Less than a decade after the Supreme Court issued its 2012 ruling in Hosanna-Tabor Evangelical Lutheran Church and School vs. Equal Employment Opportunity Commission, giving religious organizations wide latitude in selecting their employees, the Court has agreed to review yet again whether two Catholic K-12 schools should be able to hire and fire their own teachers.
The two new cases slated for deliberations this session involve two female California Catholic school teachers—both teaching fifth grade—who sued their employers after their contracts were not renewed. In St. James School vs. Biel, and Our Lady of Guadalupe School vs. Morrisey-Berru, a lower District court applied Hosanna-Tabor and ruled in favor of each of the schools’ decisions to terminate the contracts of the two teachers. But the notorious 9th Circuit U. S. Court of Appeals reversed both of those decisions—claiming that “a ministerial title or religious credentials” was required to merit First Amendment protection. On December 18, 2019, the Supreme court agreed to review the 9th Circuit decision and consolidate the two cases.
Central to the deliberations will be whether a teacher in a religious school is performing religious or “ministerial” functions. In Hosanna-Tabor, the Supreme Court deferred to the religious organization’s own good-faith belief as to whether a function is “religious.” The 9th Circuit refused to allow this, claiming that the “district court erred in concluding that Morrissey-Berru was a ‘minister’ for purposes of the ministerial exception.” The 9th Circuit justices have chosen a more narrow definition of “ministerial function,” claiming that: “unlike the employee in Hosanna-Tabor, Morrissey-Berru’s formal title of ‘teacher’ was secular…Morrissey-Berru also did not hold herself out to the public as a religious leader or minister.”
Yet, Morrissey-Berru was indeed performing several religious functions. She was in charge of liturgy planning for a monthly Mass, provided religious instruction, led her students in daily prayer, and directed a student performance as part of an annual Easter celebration. These are all ministerial functions. Likewise, Biel, who is now deceased—but her case continues through her estate–was required to teach religion four times each week, spending at least 200 minutes per week teaching about the Catholic faith. Biel also taught students about the sacraments of the Church, the lives of the saints, Catholic social teachings, and the purpose of Holy days of the Church. In addition, Biel taught students their prayers and led students in daily prayer and accompanied her students to a monthly Mass. As the only fifth-grade teacher at St. James, Biel was the person charged with promoting, teaching and fostering Catholic identity in the fifth graders—all ministerial functions.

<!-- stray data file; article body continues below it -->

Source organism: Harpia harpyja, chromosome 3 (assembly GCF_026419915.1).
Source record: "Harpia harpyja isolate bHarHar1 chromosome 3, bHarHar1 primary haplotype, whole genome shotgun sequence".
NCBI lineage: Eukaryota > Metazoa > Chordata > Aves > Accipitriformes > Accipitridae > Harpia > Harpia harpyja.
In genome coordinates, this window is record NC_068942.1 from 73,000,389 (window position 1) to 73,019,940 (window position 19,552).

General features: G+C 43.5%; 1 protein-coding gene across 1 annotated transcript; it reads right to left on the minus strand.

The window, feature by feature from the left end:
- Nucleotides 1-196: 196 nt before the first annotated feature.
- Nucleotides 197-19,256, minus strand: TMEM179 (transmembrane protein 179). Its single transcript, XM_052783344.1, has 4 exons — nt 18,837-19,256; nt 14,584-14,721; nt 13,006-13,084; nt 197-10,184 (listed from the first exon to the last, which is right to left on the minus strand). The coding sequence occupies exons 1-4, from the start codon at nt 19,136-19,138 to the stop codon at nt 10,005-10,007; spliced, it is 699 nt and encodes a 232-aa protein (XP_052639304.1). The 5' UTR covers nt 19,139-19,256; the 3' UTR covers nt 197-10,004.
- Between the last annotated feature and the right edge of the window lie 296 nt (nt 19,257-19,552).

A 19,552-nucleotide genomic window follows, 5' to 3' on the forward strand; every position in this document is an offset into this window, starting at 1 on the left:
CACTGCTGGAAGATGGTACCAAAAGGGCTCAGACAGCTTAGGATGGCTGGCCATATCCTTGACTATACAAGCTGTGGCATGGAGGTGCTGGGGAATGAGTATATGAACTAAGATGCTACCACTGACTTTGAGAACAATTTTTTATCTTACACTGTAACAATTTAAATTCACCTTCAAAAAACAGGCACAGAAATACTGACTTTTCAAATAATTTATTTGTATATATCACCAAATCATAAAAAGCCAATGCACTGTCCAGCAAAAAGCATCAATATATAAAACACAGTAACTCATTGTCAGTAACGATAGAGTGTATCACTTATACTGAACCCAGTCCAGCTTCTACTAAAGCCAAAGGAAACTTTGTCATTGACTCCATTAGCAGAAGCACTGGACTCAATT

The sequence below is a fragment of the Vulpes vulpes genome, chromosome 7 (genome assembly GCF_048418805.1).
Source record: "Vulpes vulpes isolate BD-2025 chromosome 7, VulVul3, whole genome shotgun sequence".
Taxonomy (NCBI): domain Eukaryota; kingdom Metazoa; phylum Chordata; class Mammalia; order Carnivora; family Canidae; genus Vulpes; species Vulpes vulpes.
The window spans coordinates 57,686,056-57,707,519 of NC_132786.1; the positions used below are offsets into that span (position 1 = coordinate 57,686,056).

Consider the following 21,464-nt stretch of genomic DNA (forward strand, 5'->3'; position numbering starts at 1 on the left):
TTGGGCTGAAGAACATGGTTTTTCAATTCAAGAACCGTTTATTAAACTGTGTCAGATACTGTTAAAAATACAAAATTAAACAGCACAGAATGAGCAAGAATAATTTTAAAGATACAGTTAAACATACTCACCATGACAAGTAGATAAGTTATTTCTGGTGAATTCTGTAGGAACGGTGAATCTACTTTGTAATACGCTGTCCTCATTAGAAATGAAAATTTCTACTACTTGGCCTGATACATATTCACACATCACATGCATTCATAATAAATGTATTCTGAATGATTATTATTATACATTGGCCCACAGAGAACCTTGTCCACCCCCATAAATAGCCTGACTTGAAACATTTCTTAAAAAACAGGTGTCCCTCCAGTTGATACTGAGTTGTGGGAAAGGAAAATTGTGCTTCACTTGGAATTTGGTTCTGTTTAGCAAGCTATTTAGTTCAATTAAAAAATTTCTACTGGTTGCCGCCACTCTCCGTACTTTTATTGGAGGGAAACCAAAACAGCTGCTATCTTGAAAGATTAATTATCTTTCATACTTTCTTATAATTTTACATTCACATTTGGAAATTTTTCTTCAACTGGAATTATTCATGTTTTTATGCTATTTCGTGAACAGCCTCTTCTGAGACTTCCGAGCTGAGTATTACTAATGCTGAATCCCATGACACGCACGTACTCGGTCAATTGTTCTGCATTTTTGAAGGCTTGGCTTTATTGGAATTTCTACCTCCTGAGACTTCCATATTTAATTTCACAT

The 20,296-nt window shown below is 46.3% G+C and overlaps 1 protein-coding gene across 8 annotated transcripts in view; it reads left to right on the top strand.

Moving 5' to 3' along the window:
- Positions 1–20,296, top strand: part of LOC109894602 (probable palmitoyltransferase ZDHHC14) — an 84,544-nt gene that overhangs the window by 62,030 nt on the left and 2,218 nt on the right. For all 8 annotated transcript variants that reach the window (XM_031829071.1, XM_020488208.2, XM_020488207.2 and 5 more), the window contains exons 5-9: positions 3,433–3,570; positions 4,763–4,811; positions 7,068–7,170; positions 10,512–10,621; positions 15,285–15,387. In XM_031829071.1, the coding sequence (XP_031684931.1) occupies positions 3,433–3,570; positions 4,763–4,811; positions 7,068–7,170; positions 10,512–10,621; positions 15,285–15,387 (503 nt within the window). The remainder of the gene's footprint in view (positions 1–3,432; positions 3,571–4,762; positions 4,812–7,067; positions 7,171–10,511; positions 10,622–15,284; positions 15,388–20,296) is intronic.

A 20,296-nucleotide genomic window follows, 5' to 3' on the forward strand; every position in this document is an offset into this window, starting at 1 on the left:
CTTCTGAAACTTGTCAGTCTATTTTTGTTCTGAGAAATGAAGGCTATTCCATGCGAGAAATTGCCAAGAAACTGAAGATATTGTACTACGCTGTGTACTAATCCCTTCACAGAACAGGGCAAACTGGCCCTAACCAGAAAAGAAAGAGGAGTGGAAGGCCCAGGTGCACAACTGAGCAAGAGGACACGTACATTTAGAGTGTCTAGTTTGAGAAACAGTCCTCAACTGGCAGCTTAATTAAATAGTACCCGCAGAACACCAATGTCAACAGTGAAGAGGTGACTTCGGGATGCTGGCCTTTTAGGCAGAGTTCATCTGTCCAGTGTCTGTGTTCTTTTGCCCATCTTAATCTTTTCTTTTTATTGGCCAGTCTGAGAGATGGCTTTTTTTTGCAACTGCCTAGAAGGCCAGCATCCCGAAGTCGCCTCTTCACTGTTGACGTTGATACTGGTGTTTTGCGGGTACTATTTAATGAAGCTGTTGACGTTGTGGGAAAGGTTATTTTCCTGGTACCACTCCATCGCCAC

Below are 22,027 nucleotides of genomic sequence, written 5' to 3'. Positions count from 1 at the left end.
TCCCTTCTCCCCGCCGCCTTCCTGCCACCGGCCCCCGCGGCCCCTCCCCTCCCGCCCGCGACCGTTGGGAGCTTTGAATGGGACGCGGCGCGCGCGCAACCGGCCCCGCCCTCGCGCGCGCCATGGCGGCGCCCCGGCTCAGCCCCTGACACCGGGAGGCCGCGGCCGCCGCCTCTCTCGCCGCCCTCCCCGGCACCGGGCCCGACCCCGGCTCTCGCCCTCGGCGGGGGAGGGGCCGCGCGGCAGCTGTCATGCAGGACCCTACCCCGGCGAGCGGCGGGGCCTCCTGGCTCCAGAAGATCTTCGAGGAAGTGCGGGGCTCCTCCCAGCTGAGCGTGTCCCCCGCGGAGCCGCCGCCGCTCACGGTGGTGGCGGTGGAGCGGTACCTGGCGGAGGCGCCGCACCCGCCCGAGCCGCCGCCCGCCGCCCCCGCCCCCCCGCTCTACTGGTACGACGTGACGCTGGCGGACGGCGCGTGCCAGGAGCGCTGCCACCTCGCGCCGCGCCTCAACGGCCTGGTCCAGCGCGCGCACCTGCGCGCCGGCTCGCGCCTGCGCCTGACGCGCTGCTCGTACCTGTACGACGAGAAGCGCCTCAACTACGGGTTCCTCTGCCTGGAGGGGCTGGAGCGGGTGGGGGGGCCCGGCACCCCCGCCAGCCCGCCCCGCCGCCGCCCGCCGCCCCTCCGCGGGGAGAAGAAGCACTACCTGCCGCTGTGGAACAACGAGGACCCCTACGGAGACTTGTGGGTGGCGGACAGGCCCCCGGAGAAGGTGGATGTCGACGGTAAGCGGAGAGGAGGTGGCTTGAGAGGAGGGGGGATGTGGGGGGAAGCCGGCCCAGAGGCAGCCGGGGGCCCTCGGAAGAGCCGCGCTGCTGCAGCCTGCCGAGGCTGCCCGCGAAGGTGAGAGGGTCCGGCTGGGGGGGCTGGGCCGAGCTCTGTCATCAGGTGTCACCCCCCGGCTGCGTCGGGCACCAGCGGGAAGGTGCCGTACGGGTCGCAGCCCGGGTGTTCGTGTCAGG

In both cases, school leaders chose not to renew the contracts of the teachers. Biel, who had been hired on a one-year contract, had received poor evaluations of her classroom performance and was found to have performed “below the school’s standards.” Morrissey-Berru was also cited for poor performance but is claiming Age Discrimination. In Hosanna-Tabor, the Supreme Court ruled that the ministerial exemption trumps anti-discrimination laws. Writing for the majority in 2012, Chief Justice John Roberts concluded that although the enforcement of employment discrimination statutes is important, “so too is the interest of religious groups in choosing who will preach their beliefs, teach their faith, and carry out their mission.”
In one of several amicus briefs filed by religious institutions on behalf of the two Catholic schools, the United States Conference of Catholic Bishops suggested that the ministerial exception is “grounded in both the Free Exercise Clause and the Establishment Clause…By focusing myopically on training and titles to determine which employees qualify as ministers, the court of appeals’ judgment abridges the Catholic Church’s rights—and those of many other religious groups—under both Religion Clauses.”
Recognizing that the 9th District ruling jeopardizes the ability of Catholic universities to follow Church authority and preserve their religious identity, Franciscan University, a Catholic university in Steubenville, Ohio also filed an amicus brief on behalf of the Catholic schools in order to preserve the constitutional right to direct its own religious teaching and governance free from state interference, as well as the right for other religious organizations and religious institutions of learning. For a faithful Catholic university like Franciscan, “narrowing the ministerial exception so that it excludes university presidents would jeopardize the ability of Catholic universities to preserve their religious identity and create exactly the type of conflict between Church and state that the Religious Clauses aimed to avoid.”